What level of zoom should your deliverable be at? Basically, are you 5 ft away from the end product, or 10,000 ft away?

Zoom scale.

Zoomed out (low): storyboard, userjourney
Zoomed in (high): detailed wireframe or design

You might start projects with more ‘zoomed out’ deliverables, and proceed to ‘zoom in’ along the way. To be honest, I haven’t tried using this language with clients yet, but I could see it as a valuable tool to discussing what they’re looking for upfront. Last year, I assumed a client was looking for very zoomed out deliverables, and it took three meetings to figure out he wanted something really zoomed in!

How editable should the deliverable be? If you want to edit something later, or if someone else might want to, sketches or printouts can be problematic. Also potentially problematic are software such as Sketch or KeyNote, if you’re sharing with colleagues that have PCs (those are both Mac-only programs). Consider the software and medium you use. 

Editability scale, low to high. Low is sketches and print outs, high says "Anything done in common software tools (i.e. Microsoft)
Ironically, I first made these scales in Sketch before switching to PowerPoint – just in case I ever need to share these!

How interactive should the deliverable be? (Applicable to wireframes/designs/concepts/etc.) Is it enough to just do hotspots to link pages? Do you need to ‘lock’ navigation to show the intended experience? Or perhaps most of it can be entirely static, but there’s one or two pieces where it’s worth mocking up the animations and interactions – showing can be easier than telling.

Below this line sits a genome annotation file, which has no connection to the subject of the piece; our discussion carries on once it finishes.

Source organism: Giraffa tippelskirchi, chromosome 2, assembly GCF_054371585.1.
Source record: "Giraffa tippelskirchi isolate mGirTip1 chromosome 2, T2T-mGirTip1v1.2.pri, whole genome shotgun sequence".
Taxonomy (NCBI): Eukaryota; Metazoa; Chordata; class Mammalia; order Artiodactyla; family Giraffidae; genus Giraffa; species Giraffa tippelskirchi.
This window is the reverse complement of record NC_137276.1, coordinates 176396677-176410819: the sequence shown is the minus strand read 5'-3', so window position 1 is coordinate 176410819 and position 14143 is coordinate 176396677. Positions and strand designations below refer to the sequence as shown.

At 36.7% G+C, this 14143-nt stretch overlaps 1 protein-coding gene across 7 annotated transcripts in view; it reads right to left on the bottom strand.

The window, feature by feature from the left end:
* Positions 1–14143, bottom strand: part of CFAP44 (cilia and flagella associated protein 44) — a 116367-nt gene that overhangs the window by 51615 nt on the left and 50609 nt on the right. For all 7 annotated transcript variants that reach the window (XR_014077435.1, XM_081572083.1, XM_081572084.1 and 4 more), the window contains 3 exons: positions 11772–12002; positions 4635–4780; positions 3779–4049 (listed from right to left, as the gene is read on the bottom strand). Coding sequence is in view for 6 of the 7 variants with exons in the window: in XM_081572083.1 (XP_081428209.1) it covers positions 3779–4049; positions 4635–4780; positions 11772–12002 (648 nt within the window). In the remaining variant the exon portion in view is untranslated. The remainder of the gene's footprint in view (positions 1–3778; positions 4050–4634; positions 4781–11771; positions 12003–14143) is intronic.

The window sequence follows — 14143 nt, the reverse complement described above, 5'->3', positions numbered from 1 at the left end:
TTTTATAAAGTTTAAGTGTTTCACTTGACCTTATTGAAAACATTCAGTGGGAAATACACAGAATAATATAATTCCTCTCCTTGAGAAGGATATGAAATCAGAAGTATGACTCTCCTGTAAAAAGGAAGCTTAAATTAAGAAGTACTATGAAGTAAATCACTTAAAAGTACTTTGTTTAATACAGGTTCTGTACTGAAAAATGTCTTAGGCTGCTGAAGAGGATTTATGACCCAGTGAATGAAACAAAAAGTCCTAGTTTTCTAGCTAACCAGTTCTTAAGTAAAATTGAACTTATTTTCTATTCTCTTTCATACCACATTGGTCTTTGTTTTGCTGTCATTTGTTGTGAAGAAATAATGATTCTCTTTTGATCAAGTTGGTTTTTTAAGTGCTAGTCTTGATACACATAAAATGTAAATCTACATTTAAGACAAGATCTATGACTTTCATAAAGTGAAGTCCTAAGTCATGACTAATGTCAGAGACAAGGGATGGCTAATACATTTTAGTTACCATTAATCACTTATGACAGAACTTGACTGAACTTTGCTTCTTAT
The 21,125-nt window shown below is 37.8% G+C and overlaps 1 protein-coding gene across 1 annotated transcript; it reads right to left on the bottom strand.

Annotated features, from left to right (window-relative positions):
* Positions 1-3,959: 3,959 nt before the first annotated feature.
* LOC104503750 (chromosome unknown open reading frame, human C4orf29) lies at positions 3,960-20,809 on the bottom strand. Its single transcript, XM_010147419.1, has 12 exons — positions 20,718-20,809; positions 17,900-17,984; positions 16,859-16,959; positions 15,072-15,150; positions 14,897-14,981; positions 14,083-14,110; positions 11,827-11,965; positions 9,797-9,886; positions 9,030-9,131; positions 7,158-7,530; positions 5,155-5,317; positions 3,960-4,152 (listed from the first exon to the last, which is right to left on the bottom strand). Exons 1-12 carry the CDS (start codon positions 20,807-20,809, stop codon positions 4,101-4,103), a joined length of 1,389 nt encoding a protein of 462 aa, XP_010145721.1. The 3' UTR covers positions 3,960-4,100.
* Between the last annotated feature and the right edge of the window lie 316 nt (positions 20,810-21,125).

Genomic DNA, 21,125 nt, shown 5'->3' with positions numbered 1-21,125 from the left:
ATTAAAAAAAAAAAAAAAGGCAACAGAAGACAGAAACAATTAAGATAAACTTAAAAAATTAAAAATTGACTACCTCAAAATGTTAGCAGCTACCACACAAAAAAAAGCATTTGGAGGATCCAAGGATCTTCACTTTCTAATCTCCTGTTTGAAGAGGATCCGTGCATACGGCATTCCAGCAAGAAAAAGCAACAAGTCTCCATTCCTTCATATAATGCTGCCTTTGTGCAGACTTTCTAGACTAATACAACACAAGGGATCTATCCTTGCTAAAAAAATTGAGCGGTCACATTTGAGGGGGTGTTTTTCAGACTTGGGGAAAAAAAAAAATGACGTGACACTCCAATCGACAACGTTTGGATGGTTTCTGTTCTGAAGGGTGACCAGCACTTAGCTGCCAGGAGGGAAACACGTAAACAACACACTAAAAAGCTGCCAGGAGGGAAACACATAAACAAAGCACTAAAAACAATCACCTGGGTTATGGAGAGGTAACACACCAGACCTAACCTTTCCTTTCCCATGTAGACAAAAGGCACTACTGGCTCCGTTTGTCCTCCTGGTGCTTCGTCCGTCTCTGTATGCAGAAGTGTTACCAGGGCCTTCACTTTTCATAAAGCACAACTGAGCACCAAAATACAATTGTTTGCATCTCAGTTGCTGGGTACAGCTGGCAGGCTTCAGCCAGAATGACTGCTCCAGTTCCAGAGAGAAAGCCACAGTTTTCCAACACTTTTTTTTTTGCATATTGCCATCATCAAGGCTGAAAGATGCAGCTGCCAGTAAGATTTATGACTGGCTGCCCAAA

Interactivity, low to high. Low is static wires, high is full functioning prototype


Here are some example deliverables, and how I’d rate them along the scales discussed above.

Example of a sketch done in Freehand. Circles on vertical bars indicate where the image lies on the scales: Low polish, low detail, high zoom, mid editability, no interactivity
Low polish, low detail, high zoom, mid editability (possible, but requires account access), no interactivity
Example of a user journey, very high level, very detailed. High polish, high detail, zoomed out, mid-editability.
High polish, high detail, zoomed WAY out, mid-editability (created in InDesign)

Example of a page from a usability report. It includes goals, observation, recommendation, a screenshot, and a quote. The scales show mid-polish, high detail, zoomed in,  high editability
Mid-polish, high detail, zoomed in, high editability (built in PowerPoint)

Example of a visual design with hotspots indicated.
High polish, high detail (annotations), zoomed in, mid-low editability (Sketch + Invision), mid-interactivity (hotspots)

This post was highly inspired by “The Right Deliverables,” by Laura Klein. Check it out for a slightly different take on the same idea.